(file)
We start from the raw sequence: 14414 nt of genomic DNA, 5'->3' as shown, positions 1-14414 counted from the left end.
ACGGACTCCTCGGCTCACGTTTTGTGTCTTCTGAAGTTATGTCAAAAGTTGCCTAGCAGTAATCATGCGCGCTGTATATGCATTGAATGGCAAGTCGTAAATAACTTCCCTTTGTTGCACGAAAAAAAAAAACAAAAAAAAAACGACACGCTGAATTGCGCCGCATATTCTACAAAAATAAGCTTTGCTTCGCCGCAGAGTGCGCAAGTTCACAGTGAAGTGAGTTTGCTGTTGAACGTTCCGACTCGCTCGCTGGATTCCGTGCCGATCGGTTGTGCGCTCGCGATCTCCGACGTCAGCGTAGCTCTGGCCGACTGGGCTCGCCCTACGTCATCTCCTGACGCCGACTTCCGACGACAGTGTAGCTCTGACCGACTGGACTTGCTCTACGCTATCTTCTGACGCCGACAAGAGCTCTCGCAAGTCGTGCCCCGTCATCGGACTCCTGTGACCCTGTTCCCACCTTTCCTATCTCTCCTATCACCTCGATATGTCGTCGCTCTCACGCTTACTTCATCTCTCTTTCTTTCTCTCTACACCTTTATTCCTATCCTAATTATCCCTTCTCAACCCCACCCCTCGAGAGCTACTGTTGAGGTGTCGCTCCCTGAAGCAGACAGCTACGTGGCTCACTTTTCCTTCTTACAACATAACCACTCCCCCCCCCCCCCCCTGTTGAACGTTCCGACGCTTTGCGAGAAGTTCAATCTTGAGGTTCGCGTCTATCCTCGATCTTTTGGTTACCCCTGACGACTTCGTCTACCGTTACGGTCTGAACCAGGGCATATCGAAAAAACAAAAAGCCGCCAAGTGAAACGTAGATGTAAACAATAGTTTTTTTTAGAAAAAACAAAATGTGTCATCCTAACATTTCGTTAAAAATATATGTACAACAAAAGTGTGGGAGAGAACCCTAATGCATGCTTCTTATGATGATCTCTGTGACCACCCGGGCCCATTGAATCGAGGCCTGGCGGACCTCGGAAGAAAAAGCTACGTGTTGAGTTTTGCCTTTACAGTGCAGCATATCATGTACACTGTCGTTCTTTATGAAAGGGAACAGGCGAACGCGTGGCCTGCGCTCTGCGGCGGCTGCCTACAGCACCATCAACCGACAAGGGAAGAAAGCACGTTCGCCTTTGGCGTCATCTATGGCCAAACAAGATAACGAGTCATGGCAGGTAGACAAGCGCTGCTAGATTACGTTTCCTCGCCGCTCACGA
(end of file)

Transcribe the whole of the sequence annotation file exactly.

We start from the raw sequence: 14414 nt of genomic DNA, 5'->3' as shown, positions 1-14414 counted from the left end.
ACGGACTCCTCGGCTCACGTTTTGTGTCTTCTGAAGTTATGTCAAAAGTTGCCTAGCAGTAATCATGCGCGCTGTATATGCATTGAATGGCAAGTCGTAAATAACTTCCCTTTGTTGCACGAAAAAAAAAAACAAAAAAAAAACGACACGCTGAATTGCGCCGCATATTCTACAAAAATAAGCTTTGCTTCGCCGCAGAGTGCGCAAGTTCACAGTGAAGTGAGTTTGCTGTTGAACGTTCCGACTCGCTCGCTGGATTCCGTGCCGATCGGTTGTGCGCTCGCGATCTCCGACGTCAGCGTAGCTCTGGCCGACTGGGCTCGCCCTACGTCATCTCCTGACGCCGACTTCCGACGACAGTGTAGCTCTGACCGACTGGACTTGCTCTACGCTATCTTCTGACGCCGACAAGAGCTCTCGCAAGTCGTGCCCCGTCATCGGACTCCTGTGACCCTGTTCCCACCTTTCCTATCTCTCCTATCACCTCGATATGTCGTCGCTCTCACGCTTACTTCATCTCTCTTTCTTTCTCTCTACACCTTTATTCCTATCCTAATTATCCCTTCTCAACCCCACCCCTCGAGAGCTACTGTTGAGGTGTCGCTCCCTGAAGCAGACAGCTACGTGGCTCACTTTTCCTTCTTACAACATAACCACTCCCCCCCCCCCCCCCTGTTGAACGTTCCGACGCTTTGCGAGAAGTTCAATCTTGAGGTTCGCGTCTATCCTCGATCTTTTGGTTACCCCTGACGACTTCGTCTACCGTTACGGTCTGAACCAGGGCATATCGAAAAAACAAAAAGCCGCCAAGTGAAACGTAGATGTAAACAATAGTTTTTTTTAGAAAAAACAAAATGTGTCATCCTAACATTTCGTTAAAAATATATGTACAACAAAAGTGTGGGAGAGAACCCTAATGCATGCTTCTTATGATGATCTCTGTGACCACCCGGGCCCATTGAATCGAGGCCTGGCGGACCTCGGAAGAAAAAGCTACGTGTTGAGTTTTGCCTTTACAGTGCAGCATATCATGTACACTGTCGTTCTTTATGAAAGGGAACAGGCGAACGCGTGGCCTGCGCTCTGCGGCGGCTGCCTACAGCACCATCAACCGACAAGGGAAGAAAGCACGTTCGCCTTTGGCGTCATCTATGGCCAAACAAGATAACGAGTCATGGCAGGTAGACAAGCGCTGCTAGATTACGTTTCCTCGCCGCTCACGA